But I’m happy to say that THE WARRIOR HEIR did not disappoint. Thank the sweet heavens Jack escaped his would-be captors, and we actually got to see more action in the storyline–rather than a long exposition on how cruel the magical slave trade is.

I hope to be done with this book soon and post a full review.

RHDavis

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Sunday Blogging

It’s Sunday! Head over to http://www.smblooding.blogspot.com for today’s guest post by yours truly!

RHDavis

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And the winner is….

The winner of the Happy Endings Writing Contest is:

Fishy, for her beat-the-odds, did-lots-of-things-someone-in-my-economic-and-life-bracket-shouldn’t-be-able-to-do happy ending.

Congratulations Fishy! You can expect to see your  new YA book soon.

RHDavis

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Dead Characters

I’m reading a YA fantasy series (I won’t say which one to avoid spoilers) and one of the two main characters died suddenly in the middle of the second book (it’s a four-book series).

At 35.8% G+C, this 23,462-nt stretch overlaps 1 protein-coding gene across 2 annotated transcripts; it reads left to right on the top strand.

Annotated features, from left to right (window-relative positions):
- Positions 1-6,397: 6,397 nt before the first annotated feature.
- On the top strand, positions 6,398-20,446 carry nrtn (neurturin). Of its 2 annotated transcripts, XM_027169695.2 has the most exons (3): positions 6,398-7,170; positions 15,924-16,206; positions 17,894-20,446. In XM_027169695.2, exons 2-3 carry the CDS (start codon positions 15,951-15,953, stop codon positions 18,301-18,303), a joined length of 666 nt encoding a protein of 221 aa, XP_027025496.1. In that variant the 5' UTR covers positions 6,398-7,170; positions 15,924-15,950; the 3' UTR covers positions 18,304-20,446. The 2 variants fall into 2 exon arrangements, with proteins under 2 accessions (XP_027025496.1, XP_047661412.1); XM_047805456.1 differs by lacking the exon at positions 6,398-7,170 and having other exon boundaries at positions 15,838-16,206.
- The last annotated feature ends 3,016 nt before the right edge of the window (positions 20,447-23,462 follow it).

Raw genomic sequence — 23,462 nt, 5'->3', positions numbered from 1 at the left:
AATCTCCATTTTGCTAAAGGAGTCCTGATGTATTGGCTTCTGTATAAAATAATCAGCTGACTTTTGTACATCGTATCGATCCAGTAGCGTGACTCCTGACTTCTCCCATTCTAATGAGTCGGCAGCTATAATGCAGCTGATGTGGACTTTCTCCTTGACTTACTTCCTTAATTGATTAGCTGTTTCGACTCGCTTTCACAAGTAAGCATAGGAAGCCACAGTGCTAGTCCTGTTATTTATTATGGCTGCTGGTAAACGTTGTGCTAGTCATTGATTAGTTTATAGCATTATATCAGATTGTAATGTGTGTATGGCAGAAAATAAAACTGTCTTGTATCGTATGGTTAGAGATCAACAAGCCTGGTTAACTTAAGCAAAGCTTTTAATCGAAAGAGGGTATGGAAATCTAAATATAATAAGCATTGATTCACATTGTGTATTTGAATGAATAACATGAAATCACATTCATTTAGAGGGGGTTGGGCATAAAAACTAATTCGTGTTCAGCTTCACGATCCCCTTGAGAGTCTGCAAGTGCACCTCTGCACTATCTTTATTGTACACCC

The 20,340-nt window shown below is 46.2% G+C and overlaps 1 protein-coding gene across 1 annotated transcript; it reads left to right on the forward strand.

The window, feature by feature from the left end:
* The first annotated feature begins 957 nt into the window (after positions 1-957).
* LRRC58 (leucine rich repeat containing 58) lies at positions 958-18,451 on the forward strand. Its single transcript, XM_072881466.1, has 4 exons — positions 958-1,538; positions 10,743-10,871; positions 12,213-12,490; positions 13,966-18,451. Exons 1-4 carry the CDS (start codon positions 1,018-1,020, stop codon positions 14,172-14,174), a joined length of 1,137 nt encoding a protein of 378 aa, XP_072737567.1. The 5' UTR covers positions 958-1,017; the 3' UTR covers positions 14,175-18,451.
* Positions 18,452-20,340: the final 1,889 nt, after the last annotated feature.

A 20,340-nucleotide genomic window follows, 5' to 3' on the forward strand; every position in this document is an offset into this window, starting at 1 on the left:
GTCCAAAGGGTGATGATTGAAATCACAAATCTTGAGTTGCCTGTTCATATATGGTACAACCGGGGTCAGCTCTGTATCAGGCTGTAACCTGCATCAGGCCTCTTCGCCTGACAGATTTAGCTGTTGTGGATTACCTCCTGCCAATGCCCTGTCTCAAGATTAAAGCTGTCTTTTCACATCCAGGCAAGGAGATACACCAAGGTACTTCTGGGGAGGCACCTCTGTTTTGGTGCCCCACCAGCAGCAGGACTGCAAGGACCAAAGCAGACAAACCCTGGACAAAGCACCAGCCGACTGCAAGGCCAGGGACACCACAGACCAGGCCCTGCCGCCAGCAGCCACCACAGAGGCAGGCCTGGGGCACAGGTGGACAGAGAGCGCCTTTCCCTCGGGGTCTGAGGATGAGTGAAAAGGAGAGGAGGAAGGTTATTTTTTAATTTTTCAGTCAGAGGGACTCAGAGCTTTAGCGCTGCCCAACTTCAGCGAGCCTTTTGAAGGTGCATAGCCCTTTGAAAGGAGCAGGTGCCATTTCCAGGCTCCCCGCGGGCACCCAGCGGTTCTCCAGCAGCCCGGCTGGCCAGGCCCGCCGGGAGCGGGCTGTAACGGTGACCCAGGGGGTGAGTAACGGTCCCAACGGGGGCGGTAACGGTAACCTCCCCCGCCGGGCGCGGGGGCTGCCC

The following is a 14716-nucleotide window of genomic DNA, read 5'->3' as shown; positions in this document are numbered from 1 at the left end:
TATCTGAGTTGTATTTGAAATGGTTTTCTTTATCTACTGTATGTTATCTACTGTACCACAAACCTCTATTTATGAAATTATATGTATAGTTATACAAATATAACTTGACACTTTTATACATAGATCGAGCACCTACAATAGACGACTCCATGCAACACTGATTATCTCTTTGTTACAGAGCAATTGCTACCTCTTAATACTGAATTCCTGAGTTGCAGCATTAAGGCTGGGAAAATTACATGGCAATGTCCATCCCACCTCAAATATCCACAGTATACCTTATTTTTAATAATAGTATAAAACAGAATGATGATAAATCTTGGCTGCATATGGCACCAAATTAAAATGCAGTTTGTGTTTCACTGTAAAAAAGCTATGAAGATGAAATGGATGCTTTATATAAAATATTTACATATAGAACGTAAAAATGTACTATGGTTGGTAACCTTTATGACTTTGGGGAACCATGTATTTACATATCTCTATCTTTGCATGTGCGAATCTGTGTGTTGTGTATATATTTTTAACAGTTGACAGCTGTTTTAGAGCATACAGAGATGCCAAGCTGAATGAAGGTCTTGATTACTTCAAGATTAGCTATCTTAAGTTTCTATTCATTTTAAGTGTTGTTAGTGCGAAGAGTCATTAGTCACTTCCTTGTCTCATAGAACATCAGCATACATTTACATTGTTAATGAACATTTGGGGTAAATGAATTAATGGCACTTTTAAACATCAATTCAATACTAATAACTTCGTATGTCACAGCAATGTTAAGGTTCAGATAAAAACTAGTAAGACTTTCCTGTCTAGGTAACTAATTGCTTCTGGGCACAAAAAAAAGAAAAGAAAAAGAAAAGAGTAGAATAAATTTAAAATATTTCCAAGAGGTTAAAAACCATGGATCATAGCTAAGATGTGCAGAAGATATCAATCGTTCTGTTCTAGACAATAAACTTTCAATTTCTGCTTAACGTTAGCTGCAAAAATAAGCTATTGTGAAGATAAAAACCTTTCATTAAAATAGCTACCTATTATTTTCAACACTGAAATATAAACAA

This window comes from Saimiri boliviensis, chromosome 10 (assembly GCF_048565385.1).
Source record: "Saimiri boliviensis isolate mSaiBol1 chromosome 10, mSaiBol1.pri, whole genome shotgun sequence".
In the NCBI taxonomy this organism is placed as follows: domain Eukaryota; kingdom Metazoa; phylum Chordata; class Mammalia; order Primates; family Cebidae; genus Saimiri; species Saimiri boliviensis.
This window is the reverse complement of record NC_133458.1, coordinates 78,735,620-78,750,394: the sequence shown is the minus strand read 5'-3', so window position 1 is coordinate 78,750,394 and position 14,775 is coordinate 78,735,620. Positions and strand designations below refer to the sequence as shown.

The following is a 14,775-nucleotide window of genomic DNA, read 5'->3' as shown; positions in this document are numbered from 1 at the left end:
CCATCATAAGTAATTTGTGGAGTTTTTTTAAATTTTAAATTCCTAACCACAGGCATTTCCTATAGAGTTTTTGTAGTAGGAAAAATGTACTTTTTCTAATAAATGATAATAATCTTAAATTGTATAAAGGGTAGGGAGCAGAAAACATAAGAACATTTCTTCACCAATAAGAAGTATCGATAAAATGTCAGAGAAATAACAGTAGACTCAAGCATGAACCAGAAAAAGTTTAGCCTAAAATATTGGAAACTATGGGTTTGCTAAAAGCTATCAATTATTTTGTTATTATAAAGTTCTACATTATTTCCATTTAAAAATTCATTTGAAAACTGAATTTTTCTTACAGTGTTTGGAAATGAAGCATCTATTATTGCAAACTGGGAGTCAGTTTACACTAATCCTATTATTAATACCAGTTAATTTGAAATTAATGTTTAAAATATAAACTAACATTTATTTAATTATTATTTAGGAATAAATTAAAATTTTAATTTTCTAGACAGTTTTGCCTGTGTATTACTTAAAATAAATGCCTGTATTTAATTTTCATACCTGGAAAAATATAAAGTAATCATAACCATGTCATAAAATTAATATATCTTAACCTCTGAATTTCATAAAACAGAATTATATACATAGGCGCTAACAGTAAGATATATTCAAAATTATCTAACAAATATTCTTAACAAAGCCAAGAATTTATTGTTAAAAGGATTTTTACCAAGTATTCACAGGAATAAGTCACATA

It’s a rather disorienting sensation. In the realm of fantasy and adventure, most main characters make it to the end, or at least until the final battle. I can’t tell if it’s upsetting or refreshing to have someone break that pattern.

I can’t help seeing it as a little random, though. It did ratchet up the tension for the main character (who is now alone on her journey), but other than that, the death served no purpose–except to go against the norm, which in and of itself isn’t always enough to make a plot twist fly.

However, the plot twist did work in terms of shock value. I found myself more attached to that character than I’d realized, and grieving his loss on behalf of the girl. It spiked the “heart-wrench” factor.

Of course, there’s always the chance that he’s not really dead. No dead body–he was buried under an avalanche. If he comes back, I would be happy for the characters but sad for the plot line. It would be too predictable and too derivative of Gandalf.

Wow. Here I am actually criticizing the possible return of a character from the dead. What’s gotten into me? Normally I’m all for everyone being alive. I stayed mad at George Lucas for about a week the first time I watched Return of the Jedi and saw Vader croak.

RHDavis

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Happy Endings Writing Contest

I recently got in a discussion at Science Fiction and Fantasy Novelists about happy endings–are they cheesy? Unrealistic? Do you like them or find them trite?

I won’t delve into that argument here. Maybe I’ll save it for a later post. But it did give me an idea for Up and Writing’s very first ever contest.Ooooh.

I want to hear your very best real-life happy ending. When did you fight the proverbial dragon and win? When did you find true love? When did everything look dark, only to end in a “eucatastrophe” (a term coined by Tolkien, meaning the opposite of catastrophe)?